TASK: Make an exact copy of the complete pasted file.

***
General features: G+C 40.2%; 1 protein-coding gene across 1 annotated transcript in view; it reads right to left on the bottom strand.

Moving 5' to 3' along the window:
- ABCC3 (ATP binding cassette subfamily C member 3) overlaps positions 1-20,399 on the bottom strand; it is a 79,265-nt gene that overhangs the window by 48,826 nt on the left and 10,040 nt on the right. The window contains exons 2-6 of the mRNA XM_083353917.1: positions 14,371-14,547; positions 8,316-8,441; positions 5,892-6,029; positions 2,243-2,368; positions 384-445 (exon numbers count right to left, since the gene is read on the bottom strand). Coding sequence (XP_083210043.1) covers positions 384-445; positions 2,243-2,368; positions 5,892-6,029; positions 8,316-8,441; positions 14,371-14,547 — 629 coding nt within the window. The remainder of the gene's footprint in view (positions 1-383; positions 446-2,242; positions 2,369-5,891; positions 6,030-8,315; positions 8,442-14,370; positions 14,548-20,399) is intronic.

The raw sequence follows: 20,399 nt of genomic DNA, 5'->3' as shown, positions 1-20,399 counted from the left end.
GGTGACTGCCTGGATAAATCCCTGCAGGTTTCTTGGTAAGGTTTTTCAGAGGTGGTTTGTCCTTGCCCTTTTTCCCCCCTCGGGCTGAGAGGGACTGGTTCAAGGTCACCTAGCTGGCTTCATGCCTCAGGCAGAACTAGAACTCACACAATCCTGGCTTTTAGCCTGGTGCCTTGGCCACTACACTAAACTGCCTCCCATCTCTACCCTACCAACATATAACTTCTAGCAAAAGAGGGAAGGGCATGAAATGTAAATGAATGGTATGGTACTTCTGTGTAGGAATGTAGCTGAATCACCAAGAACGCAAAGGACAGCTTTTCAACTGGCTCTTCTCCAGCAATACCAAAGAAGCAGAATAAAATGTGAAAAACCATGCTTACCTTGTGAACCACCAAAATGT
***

General features: G+C 40.2%; 1 protein-coding gene across 1 annotated transcript in view; it reads right to left on the bottom strand.

Moving 5' to 3' along the window:
- ABCC3 (ATP binding cassette subfamily C member 3) overlaps positions 1-20,399 on the bottom strand; it is a 79,265-nt gene that overhangs the window by 48,826 nt on the left and 10,040 nt on the right. The window contains exons 2-6 of the mRNA XM_083353917.1: positions 14,371-14,547; positions 8,316-8,441; positions 5,892-6,029; positions 2,243-2,368; positions 384-445 (exon numbers count right to left, since the gene is read on the bottom strand). Coding sequence (XP_083210043.1) covers positions 384-445; positions 2,243-2,368; positions 5,892-6,029; positions 8,316-8,441; positions 14,371-14,547 — 629 coding nt within the window. The remainder of the gene's footprint in view (positions 1-383; positions 446-2,242; positions 2,369-5,891; positions 6,030-8,315; positions 8,442-14,370; positions 14,548-20,399) is intronic.

The raw sequence follows: 20,399 nt of genomic DNA, 5'->3' as shown, positions 1-20,399 counted from the left end.
GGTGACTGCCTGGATAAATCCCTGCAGGTTTCTTGGTAAGGTTTTTCAGAGGTGGTTTGTCCTTGCCCTTTTTCCCCCCTCGGGCTGAGAGGGACTGGTTCAAGGTCACCTAGCTGGCTTCATGCCTCAGGCAGAACTAGAACTCACACAATCCTGGCTTTTAGCCTGGTGCCTTGGCCACTACACTAAACTGCCTCCCATCTCTACCCTACCAACATATAACTTCTAGCAAAAGAGGGAAGGGCATGAAATGTAAATGAATGGTATGGTACTTCTGTGTAGGAATGTAGCTGAATCACCAAGAACGCAAAGGACAGCTTTTCAACTGGCTCTTCTCCAGCAATACCAAAGAAGCAGAATAAAATGTGAAAAACCATGCTTACCTTGTGAACCACCAAAATGT